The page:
There has always been this danger that melt water / jökulhlaup from a eruption in Bárdarbunga could go different ways at the same time. There is just that much ice in all directions on this volcano that it would probably also melt at different parts at the same time in case of eruption. Weeks ago, the Icelandic glaciologist Henri Björnsson expressed his concern about melt water running down to the west and rather fast also, because of the steepness of the caldera walls in this direction.
        This report is from a risk insurance and the Icelandic Civil protection, it is in Icelandic, but shows maps with the different possible flood paths and regions which would be influenced in case of big jökulhlaup. See esp. pp. 15, 16, 18 and 20.

      • Gizmo says:

        OK, I have to get used t0 the massivness of that volcano. Thank you both.
        In my opinion, there is always an eruption in one part of the caldera (north-east). But BB collapse as a whole, I didn’t imagine yet.

      • IngeB says:

        This was the plume of the Grímsvötn 2011 eruption covering a big part of Iceland. A big eruption in Bárðarbunga could dwarf this one … https://commons.wikimedia.org/wiki/File:Gr%C3%ADmsv%C3%B6tn_Volcano_Showing_Plume_-_May_22.jpg

  22. Large earthquake just happened in Bárðarbunga volcano.

  23. Luisport says:

    Magnitude 5.0
    Region ICELAND
    Date time 2014-11-09 21:19:42.3 UTC
    Location 64.43 N ; 17.86 W
    Depth 10 km

    • Da Xin says:

      FWIW, I get a DANGEROUS SITE warning from my VIPRE antivirus/antimalware software to that link.

      Don’t know why.

  24. Jon,
    Why are they preparing for a glacier flood now? I thought they had prepared for a flood weeks ago? Do you think the IMO restrict the information they post?

    • Kolla says:

      They have been preparing all along. They have covered the most likely scenarios, made calculations and simulations etc. It´s a continued work in progress. In the beginning it was about making sure they could evacuate local residents. Saving lives is a first priority. The second concern was to protect power stations from damage. Now they are beginning evaluate the global effect of having to close down several power stations at the same time (40% of the overall power generation) and the risk of losing power lines as well. This could result in power shortages for an extended time. So they are also warning businesses to make sure to prepare for that kind of situation.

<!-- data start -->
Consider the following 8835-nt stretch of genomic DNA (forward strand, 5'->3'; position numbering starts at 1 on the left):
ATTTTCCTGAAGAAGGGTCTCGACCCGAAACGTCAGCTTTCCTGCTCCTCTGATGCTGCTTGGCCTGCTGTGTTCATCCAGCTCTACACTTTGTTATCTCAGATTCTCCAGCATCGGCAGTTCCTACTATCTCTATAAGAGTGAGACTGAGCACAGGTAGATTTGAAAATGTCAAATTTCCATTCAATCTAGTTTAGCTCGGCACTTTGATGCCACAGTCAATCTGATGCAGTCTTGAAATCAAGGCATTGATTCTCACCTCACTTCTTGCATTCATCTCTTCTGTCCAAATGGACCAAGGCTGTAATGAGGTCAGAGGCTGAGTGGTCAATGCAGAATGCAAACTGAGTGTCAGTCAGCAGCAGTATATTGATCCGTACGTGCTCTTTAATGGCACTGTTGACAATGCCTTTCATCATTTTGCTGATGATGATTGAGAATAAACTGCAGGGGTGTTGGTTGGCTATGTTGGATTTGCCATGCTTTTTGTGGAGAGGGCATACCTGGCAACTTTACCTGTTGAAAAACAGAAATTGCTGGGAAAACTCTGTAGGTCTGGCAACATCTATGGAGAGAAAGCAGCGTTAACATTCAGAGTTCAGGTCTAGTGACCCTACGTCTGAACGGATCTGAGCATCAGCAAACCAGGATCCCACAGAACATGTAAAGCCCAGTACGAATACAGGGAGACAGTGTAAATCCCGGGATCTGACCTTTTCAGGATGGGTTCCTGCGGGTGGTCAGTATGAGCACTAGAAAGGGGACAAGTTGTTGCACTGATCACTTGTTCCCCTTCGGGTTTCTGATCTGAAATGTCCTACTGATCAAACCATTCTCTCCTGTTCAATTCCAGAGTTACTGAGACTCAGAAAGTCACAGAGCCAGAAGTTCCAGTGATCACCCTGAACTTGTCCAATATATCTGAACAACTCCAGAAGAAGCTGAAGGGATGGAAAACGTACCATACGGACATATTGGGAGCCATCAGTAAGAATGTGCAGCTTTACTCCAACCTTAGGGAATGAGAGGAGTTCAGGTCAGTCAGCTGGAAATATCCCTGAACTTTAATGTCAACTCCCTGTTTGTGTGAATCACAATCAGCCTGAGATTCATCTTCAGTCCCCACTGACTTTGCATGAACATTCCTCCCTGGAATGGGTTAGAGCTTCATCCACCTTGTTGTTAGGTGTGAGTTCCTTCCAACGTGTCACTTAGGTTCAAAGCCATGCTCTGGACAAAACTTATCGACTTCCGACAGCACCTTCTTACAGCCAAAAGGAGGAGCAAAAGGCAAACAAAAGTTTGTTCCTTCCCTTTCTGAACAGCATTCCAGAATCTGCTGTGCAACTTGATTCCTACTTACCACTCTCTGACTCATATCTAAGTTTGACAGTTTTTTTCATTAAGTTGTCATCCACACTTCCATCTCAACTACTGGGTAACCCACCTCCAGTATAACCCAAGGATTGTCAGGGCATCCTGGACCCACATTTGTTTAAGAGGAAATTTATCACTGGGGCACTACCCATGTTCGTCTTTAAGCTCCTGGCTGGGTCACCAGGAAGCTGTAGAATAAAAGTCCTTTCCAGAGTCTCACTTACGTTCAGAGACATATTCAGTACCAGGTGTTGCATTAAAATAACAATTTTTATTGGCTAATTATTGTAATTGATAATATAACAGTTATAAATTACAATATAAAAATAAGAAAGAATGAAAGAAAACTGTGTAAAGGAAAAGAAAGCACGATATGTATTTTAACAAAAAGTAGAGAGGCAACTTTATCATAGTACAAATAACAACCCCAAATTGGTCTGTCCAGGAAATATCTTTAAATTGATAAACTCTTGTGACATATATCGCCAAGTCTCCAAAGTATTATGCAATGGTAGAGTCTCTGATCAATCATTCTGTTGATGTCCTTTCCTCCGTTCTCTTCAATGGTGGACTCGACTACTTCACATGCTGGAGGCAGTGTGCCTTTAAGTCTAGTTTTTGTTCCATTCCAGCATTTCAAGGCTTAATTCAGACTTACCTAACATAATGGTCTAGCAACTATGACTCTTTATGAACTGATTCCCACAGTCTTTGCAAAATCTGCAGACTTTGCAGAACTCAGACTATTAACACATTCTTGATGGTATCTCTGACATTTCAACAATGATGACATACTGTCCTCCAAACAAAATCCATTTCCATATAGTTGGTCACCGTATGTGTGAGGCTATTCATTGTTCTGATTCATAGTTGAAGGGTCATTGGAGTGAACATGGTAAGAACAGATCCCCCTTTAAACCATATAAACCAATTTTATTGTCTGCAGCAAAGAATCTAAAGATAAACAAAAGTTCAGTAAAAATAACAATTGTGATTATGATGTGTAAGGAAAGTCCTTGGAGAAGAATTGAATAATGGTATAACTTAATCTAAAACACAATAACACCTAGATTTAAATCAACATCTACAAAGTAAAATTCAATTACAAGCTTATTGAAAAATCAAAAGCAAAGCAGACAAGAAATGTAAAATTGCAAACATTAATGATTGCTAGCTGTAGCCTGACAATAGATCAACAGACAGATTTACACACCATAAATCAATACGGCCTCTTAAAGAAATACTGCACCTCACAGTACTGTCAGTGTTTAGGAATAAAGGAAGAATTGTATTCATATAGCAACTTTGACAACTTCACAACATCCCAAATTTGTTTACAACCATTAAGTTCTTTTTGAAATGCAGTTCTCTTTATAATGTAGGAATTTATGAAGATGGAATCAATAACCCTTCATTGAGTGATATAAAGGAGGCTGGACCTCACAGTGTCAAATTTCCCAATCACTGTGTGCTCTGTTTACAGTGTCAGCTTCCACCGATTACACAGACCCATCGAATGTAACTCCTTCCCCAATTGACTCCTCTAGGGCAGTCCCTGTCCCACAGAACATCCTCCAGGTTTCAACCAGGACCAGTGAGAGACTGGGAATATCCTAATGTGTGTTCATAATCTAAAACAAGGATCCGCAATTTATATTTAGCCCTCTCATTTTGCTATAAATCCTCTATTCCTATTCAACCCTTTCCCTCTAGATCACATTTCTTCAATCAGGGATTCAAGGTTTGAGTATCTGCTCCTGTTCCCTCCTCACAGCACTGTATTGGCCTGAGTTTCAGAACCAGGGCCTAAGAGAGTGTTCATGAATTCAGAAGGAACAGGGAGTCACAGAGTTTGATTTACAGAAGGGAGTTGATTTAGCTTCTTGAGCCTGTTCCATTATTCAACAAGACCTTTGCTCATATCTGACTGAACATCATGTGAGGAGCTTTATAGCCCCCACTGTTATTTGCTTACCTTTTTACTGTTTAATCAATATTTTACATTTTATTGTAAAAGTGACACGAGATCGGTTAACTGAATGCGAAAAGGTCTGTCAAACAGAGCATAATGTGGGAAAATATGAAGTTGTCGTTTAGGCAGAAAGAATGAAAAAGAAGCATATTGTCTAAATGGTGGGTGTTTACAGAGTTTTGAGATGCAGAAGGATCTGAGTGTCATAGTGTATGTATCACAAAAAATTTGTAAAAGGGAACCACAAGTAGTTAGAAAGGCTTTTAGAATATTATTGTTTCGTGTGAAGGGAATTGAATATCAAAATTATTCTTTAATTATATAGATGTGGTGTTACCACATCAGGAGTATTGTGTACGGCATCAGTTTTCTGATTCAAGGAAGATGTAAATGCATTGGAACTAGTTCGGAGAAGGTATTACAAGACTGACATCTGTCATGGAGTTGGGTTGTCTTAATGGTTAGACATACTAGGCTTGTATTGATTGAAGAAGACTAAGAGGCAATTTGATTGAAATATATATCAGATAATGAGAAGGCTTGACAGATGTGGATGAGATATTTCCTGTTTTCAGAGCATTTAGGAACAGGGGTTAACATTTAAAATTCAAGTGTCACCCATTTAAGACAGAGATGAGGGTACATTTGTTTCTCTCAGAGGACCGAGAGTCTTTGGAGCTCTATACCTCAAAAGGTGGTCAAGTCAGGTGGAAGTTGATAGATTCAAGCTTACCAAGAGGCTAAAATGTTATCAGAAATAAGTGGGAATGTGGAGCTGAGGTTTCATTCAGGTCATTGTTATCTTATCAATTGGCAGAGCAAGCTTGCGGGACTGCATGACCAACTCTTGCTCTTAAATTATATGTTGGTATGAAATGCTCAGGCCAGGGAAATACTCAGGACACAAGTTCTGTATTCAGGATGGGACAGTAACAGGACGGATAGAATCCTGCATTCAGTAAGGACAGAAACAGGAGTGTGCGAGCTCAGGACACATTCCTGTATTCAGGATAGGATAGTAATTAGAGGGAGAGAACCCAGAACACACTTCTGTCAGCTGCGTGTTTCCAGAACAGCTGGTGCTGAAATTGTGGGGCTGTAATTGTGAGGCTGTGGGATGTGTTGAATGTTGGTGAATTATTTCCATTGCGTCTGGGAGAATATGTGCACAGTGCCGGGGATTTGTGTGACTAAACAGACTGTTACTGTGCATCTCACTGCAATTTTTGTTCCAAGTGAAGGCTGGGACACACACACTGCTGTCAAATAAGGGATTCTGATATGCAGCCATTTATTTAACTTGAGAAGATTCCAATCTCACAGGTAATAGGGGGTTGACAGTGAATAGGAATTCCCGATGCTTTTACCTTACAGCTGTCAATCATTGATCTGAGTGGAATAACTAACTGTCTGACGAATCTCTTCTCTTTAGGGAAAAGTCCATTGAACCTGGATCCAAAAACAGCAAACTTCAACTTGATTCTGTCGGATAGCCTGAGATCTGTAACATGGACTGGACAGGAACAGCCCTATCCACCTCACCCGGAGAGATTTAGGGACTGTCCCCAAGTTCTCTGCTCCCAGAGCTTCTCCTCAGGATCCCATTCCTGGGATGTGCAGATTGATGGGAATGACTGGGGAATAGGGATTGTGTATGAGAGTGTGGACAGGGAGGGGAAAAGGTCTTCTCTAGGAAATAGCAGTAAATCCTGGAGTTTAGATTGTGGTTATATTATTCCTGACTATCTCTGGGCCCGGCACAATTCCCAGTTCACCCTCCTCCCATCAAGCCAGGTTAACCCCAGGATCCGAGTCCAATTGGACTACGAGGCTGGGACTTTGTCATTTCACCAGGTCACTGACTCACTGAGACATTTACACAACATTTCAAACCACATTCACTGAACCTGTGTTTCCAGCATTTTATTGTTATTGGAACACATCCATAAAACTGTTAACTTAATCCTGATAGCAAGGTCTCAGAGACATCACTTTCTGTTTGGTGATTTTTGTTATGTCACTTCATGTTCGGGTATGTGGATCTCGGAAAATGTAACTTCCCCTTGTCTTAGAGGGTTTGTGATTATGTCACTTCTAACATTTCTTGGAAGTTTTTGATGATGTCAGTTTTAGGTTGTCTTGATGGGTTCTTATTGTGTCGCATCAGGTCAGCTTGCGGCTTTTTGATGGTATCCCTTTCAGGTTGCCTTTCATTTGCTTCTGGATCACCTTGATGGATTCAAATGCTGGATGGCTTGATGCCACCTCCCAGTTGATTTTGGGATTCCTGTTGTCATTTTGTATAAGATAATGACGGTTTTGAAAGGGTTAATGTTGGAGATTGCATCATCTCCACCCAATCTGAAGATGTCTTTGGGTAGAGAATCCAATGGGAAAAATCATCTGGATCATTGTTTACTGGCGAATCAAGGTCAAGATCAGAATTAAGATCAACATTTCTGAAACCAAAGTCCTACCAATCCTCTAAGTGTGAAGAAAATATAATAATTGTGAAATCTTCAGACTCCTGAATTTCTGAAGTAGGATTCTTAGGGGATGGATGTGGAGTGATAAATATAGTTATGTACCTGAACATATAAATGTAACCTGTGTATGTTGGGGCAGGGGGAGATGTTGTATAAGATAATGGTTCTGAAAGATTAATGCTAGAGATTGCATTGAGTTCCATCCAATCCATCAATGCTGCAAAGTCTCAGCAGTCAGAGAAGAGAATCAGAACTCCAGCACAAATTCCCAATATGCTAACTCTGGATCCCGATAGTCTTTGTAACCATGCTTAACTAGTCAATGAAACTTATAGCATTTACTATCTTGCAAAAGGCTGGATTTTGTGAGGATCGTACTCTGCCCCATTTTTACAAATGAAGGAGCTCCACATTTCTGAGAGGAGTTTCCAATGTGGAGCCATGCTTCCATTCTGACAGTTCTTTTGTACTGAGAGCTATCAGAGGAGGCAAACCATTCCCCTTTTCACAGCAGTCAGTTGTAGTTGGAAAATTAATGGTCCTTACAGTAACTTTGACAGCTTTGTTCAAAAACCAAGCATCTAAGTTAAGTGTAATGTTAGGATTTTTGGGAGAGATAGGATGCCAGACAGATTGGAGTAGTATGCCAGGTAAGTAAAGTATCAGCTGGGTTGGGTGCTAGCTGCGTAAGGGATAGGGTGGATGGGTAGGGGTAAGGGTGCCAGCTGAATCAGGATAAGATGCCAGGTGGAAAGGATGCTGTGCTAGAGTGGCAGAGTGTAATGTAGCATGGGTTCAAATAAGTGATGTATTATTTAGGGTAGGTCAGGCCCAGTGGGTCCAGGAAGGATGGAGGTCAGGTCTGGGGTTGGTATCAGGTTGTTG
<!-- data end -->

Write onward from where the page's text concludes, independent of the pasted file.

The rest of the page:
25. stefan mueller says:

    If there will be a melt water flow it will use the easiest way out. Is there a 3D topography image available of the BB caldera? Then we could see where the lowest point of the caldera rim is. But it also has to be at the “open side” of BB, towards the sander and old lava fields to the northwest. When it would break through somewhere there, the flow rate would increase with erosion of the caldera rim, maybe releasing a large portion of meltwater which accumulated in the caldera bowl. But Jon, what makes you say that the authorities are preparing now for power cuts caused by melt water flood? If they do this now, there might be a reason for it. Heavily increased EQ activity? Hydrothermal activity increased? You mentioned the latter quite often. Can you please explain the signs for hydrothermal activity of BB? Enlargement of cauldrons?

  26. Irpsit says:

    The risk of massive flooding from Bardarbunga into both north of Iceland, along Jokulsá river and Godafoss river, southwest along Thjorsá river

    It’s just information that was throughly studied and compiled in this fabulous detailed but scary official report from the Civil Protection. Thanks Ingi for sharing this.

    On the north the flooding might cut two river bridges along the ring road, and a powerline between the east and the north. Also might flood some farms along the seaside near those two rivers. But they would have time to evacuate, about 5 hours, unless flooding starts when people are sleeping early in the night.

    On the southwest, the predicted flooding is rather surprising. Near Hrauneyjar, damaging not only the road,but also the dams and about a bit percentage of Iceland powergrid. Then, the road near Thjorsádalur, and then the road between Selfoss and Fludir, and then south of it down to the south coast, which is very flatland anyways, there will be many houses destroyed there, where people do not expect such flooding to be possible. For example, they speak of water going over the ring road even up to 3km west of the bridge over Thjorsá! That’s as crazy as it gets.

    Also shocking there is the possibility that the flooding might jump into Hvitá river (both rivers has shared same river bed just some thousands years ago), and then it would flood very near where I live, and in Selfoss. Definitively flooding would effect many houses, because last winter Hvitá flooded to heavy rain and the water reached to several farmhouses around here.

    Also predicted is ashfall 1cm thick towards the southwest populated areas, and total darkness some 100km downwind the eruption site.

    Obviously this is not a scenario one wants!

    • IngeB says:

      No, let’s hope that neither this scenario nor similar ones won’t come to be.

      BTW: There is no “Godafoss river” in Iceland, the river you mean is Skjálfandafljót, it is forming (a.o.) the waterfall Goðafoss.

      And I am called “Inga” by my friends in Iceland. 🙂

  27. Kolla says: